Playing games on ultrabooks might have seemed unrealistic a while ago, but is a reality these days. Despite their thin and light bodies, most ultrabooks pack powerful enough hardware to deal with at least some light gaming.
On top of that, if you’re planning on running some serious titles on your ultra-portable laptop, there are a handful of gaming ultrabooks available right now as well.
We’ll talk more about these laptops in this post, about their strong points and their quirks.
Before though, you should know that if you’ll buy any of the newer ultrabooks built on an Intel Ivy Bridge hardware platform (or the newer Haswell), these will be able to deal with quite a bunch of games. The Intel 4000 HD integrated chip is not a beast, but as long as you don’t expect to run this year’s releases or slightly older games on High details, it will do the job. You can see that from the clip below, where I’m running Dirt 3 and Call of Duty: Modern Warfare 3 on an Ivy Bridge Core i7 powered Asus Zenbook Prime:
The newer Intel HD 4400 and Intel HD 5000/5200 graphics bundled with Haswell platforms are even faster, as you’ll find out from this review of the Vaio Duo 13, in the performances section.
With that out of the way, if you want to step up the game a notch, you’ll find below a bunch of good gaming ultrabooks.
I’ve reviewed the Zenbook UX302LG in depth here and if you’ll read the post, you’ll see that there’s little you might not like about this laptop.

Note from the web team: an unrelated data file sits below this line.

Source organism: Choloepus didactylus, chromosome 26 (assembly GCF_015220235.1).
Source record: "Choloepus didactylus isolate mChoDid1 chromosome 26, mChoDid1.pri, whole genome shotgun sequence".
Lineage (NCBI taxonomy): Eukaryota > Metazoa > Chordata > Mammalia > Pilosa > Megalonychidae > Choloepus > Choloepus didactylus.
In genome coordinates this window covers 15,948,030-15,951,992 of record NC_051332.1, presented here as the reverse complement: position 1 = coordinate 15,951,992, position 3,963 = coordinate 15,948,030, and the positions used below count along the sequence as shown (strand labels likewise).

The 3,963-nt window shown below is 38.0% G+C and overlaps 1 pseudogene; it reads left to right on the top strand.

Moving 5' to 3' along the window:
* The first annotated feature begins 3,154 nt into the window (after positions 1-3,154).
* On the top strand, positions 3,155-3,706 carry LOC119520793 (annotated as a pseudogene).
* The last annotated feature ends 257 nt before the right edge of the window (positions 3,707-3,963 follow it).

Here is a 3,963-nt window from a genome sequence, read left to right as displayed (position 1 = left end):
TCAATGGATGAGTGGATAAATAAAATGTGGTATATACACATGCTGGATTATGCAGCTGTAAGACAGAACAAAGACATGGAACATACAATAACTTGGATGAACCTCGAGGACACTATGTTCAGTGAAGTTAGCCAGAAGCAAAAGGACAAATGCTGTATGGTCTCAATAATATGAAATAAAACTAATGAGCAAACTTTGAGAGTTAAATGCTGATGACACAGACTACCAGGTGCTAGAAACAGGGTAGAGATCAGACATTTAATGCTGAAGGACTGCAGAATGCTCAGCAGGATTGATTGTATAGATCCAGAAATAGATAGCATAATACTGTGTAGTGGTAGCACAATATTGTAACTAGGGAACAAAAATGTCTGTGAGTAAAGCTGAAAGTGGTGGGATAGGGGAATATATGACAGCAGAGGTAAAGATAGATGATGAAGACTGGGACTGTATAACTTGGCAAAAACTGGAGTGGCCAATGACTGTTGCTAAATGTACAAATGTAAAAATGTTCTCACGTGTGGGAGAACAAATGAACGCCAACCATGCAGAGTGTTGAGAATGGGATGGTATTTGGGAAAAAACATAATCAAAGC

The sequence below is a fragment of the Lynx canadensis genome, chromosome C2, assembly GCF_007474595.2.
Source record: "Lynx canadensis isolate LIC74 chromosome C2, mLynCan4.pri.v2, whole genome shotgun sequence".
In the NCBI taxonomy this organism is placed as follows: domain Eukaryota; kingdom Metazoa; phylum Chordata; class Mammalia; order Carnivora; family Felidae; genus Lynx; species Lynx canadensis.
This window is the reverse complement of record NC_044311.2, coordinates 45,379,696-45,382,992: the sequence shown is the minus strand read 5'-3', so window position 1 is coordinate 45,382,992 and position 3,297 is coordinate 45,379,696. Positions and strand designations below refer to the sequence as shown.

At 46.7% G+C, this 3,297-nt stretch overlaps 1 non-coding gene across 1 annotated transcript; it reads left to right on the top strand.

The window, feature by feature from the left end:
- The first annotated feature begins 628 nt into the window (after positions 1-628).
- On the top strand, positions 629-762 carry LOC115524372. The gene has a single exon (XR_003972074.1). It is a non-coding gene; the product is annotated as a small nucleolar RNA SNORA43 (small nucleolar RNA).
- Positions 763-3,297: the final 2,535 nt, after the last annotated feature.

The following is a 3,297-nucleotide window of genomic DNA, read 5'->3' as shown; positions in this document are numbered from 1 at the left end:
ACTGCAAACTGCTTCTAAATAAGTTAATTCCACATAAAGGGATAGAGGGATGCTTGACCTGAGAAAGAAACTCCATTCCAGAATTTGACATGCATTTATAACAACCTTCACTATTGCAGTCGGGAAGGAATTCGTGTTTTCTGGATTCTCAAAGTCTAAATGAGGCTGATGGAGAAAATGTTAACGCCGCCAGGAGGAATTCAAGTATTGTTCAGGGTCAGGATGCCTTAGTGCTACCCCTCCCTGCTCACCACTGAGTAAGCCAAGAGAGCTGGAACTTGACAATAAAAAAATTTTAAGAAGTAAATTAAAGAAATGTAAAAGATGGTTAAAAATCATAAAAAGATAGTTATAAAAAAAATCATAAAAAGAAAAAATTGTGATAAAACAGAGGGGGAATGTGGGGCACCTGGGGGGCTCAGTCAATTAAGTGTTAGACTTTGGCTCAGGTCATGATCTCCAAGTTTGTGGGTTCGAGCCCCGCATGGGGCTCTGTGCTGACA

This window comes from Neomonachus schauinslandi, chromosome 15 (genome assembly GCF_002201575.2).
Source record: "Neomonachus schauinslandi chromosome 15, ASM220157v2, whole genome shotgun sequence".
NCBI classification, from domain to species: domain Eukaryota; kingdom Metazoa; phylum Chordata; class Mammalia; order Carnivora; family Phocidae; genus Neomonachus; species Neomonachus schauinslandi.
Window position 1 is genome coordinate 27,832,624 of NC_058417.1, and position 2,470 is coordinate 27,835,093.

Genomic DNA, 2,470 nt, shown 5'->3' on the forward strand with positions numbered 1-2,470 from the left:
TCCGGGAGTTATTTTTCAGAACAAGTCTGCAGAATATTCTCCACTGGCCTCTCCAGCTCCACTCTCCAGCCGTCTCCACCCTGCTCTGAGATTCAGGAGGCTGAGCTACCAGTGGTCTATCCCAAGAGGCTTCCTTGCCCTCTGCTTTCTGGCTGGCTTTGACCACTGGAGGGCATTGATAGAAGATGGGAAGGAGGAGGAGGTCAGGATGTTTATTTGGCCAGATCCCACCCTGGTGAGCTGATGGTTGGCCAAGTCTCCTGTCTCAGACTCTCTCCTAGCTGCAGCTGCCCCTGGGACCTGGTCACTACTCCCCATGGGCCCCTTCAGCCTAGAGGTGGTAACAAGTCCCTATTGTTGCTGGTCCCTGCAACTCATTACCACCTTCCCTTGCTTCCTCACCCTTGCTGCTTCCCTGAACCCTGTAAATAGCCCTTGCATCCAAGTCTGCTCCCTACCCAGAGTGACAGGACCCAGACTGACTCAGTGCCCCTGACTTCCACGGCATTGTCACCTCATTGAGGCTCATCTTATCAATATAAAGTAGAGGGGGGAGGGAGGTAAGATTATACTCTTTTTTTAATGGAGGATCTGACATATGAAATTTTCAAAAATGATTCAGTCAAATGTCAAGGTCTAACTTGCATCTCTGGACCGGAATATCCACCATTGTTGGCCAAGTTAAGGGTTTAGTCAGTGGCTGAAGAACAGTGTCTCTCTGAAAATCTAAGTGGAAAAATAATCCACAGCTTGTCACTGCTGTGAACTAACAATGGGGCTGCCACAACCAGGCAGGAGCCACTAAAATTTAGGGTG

It’s sleek (20-21 mm thick, including the rubber feet), light (3.3 pounds), fast (Intel Haswell Core i5/i7 processors, up to 10 GB of RAM, Nvidia 730M 2GB graphics and either hybrid or SSD storage) and can easily handle all the things you will throw at it, including games. In fact, see the clip below if you’re curious how this laptop deals with titles like Crysis 3, Skyrim, Starcraft 2 or Bioshock Infinite on Full HD resolution, with Low details.
Besides these, the UX302LG packs an awesome 1080p IPS touchscreen and can go for 6-7 hours of everyday use on a charge, or about 90 minutes of continuous gaming.
Of course, all these don’t come cheap. The UX302LG starts at about $1200, while the top configurations sell for $1700 and up. However, you have the option of buying the base version with the fastest processor you will need and add your own RAM and SSD inside. In other words: there’s room for upgrades with this machine. Unfortunately though, the UX302LG is still not widely available right now, but you might find it online via this link (with some small discounts included as well)
Anyway, the UX302LG is right now the only 13 inch Haswell ultrabook with dedicated graphics available in stores. And you’re best choice for a gaming ultra-portable close to 3 pounds.
Acer have a bunch of gaming ultrabooks with Haswell on board available these days as well.
The Aspire V7-482PG-9884 is their top compact offer, selling for around $900 (or even less online). For that, you’re getting an Intel Core i7-4500U processor, 12 GB of RAM, a 1 TB HDD and Nvidia 750M graphics chip. That makes it pretty powerful and able to deal with even the latest games. The laptop is also sturdy and good looking, aluminum being used for the entire case.
On the other hand, there’s only a 14 inch 1366 x 768 px display on this unit, a touchscreen, but not the best in terms of pixel density, colors or viewing angles. You can add a rather shallow keyboard to the whole story and not the largest of batteries, but even so, the V7-488PG does offer plenty of things for the buck, so it’s definitely something you should look at.